One of the grandest victories scored by environmental types in California has been the battle to save Mono Lake at the eastern foot of the Sierra Nevada. Owens Lake, to the south, was obliterated by users in the Los Angeles basin, who simply appropriated virtually all the water that once flowed from the mountains into the lake (the easiest and most entertaining way to brush up on this story is to see the movie Chinatown).
The same thing was happening to Mono Lake, but a landmark lawsuit brought by the Audubon Society and a tenacious campaign by a tiny outfit known as the Mono Lake Committee stopped L.A. in its tracks, and Mono is more than holding its own.
The leader of the committee for most of the ’80s and ’90s was Martha Davis, energetic, tough-minded and tireless. Now, in a heartening twist, Davis has taken over as manager of water policy for the Inland Empire Utilities Agency, and is revolutionizing water management in the arid south.
She has helped institute programs to collect and save rainwater, to conserve in a big way, and to recycle and reuse water that previously was simply shunted to the ocean. A fine recent piece in the Los Angeles Times tells the story in detail. The paragraph that most struck me was this:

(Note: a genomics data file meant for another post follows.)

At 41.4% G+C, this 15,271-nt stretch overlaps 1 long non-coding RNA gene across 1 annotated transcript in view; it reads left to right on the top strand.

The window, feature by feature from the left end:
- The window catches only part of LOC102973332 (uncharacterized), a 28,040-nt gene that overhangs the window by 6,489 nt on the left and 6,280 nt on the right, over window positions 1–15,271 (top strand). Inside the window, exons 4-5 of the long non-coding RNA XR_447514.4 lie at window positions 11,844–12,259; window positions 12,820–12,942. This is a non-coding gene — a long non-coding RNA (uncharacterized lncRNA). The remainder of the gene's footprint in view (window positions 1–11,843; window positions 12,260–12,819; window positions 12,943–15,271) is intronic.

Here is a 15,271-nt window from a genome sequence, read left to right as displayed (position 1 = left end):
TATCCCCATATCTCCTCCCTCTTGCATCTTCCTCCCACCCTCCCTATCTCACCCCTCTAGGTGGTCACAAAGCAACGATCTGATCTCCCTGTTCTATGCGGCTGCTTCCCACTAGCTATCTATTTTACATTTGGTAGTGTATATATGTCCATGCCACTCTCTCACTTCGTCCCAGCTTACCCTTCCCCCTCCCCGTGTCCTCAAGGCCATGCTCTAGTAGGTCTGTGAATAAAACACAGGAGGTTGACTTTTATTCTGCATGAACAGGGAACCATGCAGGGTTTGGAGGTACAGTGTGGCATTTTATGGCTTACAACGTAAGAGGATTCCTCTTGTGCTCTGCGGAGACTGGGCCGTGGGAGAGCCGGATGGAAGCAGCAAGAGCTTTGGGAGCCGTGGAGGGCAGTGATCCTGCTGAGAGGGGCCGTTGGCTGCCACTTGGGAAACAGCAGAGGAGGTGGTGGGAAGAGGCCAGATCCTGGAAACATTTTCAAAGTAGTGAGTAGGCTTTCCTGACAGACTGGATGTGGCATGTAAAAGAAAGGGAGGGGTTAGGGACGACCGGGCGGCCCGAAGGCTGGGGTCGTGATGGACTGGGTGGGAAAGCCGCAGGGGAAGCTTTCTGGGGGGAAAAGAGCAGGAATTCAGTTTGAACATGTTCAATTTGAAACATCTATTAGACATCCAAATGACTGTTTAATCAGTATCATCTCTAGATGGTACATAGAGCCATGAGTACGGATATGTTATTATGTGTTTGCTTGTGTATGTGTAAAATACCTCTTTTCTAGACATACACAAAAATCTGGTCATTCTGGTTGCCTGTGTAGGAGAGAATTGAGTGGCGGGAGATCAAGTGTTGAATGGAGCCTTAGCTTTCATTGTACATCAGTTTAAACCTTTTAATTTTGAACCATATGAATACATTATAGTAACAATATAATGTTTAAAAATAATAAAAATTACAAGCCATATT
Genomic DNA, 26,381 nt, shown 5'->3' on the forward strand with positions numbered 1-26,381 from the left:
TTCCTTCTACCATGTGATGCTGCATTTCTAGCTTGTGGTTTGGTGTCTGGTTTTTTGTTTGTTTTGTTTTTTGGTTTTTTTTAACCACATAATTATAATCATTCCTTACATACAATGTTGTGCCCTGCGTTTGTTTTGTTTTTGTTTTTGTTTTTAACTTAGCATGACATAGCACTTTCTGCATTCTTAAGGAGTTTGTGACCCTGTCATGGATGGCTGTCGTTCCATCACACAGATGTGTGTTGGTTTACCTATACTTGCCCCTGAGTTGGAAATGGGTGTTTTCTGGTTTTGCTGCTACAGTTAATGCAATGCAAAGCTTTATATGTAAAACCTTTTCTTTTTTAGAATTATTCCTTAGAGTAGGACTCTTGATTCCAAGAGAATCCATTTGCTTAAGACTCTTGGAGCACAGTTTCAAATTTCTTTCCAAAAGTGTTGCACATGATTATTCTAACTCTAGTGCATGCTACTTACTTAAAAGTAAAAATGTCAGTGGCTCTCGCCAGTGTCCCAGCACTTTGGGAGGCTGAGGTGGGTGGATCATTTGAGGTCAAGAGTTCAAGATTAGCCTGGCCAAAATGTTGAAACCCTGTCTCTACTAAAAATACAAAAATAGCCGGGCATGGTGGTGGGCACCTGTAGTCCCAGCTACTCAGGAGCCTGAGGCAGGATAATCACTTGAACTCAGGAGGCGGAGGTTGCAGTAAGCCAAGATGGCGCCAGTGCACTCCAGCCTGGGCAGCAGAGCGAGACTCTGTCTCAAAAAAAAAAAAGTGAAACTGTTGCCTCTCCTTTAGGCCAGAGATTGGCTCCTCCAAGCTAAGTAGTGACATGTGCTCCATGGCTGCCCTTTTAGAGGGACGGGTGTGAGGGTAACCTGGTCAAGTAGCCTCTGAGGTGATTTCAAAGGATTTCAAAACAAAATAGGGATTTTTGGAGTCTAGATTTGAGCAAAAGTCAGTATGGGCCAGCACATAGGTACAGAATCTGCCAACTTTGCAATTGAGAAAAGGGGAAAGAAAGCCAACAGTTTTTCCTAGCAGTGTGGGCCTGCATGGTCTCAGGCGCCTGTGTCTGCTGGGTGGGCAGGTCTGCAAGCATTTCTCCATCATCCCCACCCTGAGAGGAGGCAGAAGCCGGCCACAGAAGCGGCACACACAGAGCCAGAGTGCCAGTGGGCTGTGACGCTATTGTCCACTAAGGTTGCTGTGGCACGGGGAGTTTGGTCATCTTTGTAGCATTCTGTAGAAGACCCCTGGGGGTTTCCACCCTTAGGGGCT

"When the Los Angeles County Economic Development Corp. studied potential water sources for the region last year, it concluded that increasing conservation, capturing storm water and recycling could yield roughly as much water as Southern California is receiving from the delta."
As anyone who has followed California environmental news knows, the delta is a major battleground, pitting farmers and domestic users against fishermen, with salmon and other aquated species in decline and farmers demanding that the Endangered Species Act be suspended so they can get on with wasting precious water.
A new report from the Pacific Institute, meanwhile, outlines how vast amounts of water can be saved in the agricultural sector, where the real problem lies. We’ll get into that in another post presently.